Niall Ferguson says something very true and important:
Ludwig Erhard Prize Acceptance Speech: The crisis of the eurozone did not happen because the southern states failed to enact German-style labour market reforms. The crisis was a transatlantic banking crisis from which the German banks were in no way exempt. Labour market reforms would also have done almost nothing to address the underlying institutional problems that are to blame for diverging competitiveness within the eurozone.
Now Europe is in a desperate mess that simply cannot be solved by deflation on the periphery…. Unemployment rates are terrifyingly high. This is a toxic mix and one that is politically unsustainable.
What can be done? First, banking union needs to go ahead because the crisis in the sector cannot be solved solely with sovereign backstops. That means a single supervisory mechanism, a European resolution authority and deposit insurance scheme. Secondly, some fiscal integration is needed as otherwise at some point peripheral sovereigns must default…. A common eurozone budget is needed; eurobonds can no longer be a taboo. Europe’s monetary union always implied some measure of fiscal union. Those who signed the Maastricht treaty either should have known it – or knew it and should have admitted it….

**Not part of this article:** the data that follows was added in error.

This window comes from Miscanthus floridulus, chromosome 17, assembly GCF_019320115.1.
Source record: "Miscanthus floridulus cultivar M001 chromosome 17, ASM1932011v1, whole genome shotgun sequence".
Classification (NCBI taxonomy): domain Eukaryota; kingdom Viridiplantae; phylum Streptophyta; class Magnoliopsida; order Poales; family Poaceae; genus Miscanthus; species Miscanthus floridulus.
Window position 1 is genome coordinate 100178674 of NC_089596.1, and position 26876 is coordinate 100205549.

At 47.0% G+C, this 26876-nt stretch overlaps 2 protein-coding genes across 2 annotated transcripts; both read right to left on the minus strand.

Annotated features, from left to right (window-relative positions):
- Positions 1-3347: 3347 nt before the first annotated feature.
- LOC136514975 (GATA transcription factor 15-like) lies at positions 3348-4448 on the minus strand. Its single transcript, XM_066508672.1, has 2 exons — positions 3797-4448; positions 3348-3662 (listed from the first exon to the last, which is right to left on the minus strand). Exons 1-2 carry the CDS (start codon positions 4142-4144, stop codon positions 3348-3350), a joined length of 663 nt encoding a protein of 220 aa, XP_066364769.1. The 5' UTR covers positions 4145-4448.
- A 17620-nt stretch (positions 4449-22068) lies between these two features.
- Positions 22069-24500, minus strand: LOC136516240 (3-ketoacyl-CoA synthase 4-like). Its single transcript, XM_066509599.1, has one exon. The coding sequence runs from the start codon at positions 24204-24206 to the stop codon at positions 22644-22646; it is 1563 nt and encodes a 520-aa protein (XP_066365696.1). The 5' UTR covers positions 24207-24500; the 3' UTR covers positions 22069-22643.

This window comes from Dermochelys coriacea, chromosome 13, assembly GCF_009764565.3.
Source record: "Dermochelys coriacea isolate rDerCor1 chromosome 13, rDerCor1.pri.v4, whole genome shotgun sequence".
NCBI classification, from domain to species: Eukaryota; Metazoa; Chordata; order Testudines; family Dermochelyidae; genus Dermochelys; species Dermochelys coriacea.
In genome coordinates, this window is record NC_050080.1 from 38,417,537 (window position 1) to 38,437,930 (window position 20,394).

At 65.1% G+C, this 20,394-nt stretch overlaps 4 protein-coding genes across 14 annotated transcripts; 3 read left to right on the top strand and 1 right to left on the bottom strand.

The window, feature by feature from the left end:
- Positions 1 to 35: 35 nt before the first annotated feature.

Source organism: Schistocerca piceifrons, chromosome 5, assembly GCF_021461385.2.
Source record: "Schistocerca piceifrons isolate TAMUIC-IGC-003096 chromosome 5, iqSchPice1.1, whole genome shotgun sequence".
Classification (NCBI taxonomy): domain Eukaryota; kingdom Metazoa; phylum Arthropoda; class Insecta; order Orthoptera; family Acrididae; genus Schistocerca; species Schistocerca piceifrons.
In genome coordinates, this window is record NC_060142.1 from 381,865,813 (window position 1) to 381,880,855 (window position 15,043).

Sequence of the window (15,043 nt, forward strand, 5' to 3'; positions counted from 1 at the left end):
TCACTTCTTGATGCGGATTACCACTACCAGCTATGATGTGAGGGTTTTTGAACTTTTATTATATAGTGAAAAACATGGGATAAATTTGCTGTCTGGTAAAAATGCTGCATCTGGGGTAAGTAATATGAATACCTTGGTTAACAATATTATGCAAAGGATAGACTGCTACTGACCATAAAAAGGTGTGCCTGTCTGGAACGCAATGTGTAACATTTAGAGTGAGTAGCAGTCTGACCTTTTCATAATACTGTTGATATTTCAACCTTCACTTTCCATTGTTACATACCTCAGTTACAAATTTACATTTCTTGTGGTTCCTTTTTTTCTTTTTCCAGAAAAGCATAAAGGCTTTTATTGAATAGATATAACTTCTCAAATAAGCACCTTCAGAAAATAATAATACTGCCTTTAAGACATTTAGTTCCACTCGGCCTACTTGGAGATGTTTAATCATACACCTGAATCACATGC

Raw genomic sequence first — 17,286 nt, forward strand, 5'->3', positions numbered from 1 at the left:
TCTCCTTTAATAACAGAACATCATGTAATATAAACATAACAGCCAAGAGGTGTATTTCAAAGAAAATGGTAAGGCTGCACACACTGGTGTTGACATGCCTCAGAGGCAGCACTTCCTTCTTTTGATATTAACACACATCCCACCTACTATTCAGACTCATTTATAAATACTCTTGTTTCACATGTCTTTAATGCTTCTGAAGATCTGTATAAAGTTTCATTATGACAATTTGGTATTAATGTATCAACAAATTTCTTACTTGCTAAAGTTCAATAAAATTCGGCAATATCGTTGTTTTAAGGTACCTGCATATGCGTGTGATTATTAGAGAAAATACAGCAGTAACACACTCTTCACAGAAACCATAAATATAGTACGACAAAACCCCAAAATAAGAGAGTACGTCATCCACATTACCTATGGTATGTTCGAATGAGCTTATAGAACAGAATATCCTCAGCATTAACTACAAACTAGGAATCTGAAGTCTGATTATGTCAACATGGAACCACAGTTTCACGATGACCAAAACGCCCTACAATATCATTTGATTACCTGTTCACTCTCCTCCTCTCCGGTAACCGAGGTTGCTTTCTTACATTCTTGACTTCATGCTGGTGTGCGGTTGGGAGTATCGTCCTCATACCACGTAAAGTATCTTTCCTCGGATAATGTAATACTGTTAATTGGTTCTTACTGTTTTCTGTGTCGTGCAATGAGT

But, in return, there needs to be meaningful structural reform in all eurozone states. The German belief in a quid pro quo is quite right. The illusion was to imagine that such reform could somehow be induced via a fiscal compact--Ms Merkel’s attempt to Germanise the periphery….
The German Michel… [is] returning to the Michel of the pre-1848 era, that Biedermeier figure much given to self-pity over the extortion perpetrated against him by his wily neighbours. That may be good domestic politics. It may even help Ms Merkel secure re-election in September. But it is really terrible economics.
What Ferguson still misses is that if Germany wants to avoid the collapse of the Euro project, it has two options:
To pay and pay and pay through the nose via fiscal transfers for the next twenty years to keep the costs of slow deflation in the europeriphery low enough to keep the periphery from bolting as European relative costs slowly return to equilibrium.
Spend on upgrading Germany's own infrastructure and living standards and so produce four years of moderate inflation in Germany to quickly return European relative costs to equilibrium.
Pay more or pay less. In the second option, not only is less paid, but also what is paid is spent making Germany a better place, and also the periphery is better off than if it spends 20 years as a depressed recipient of German transfers. The second option is better.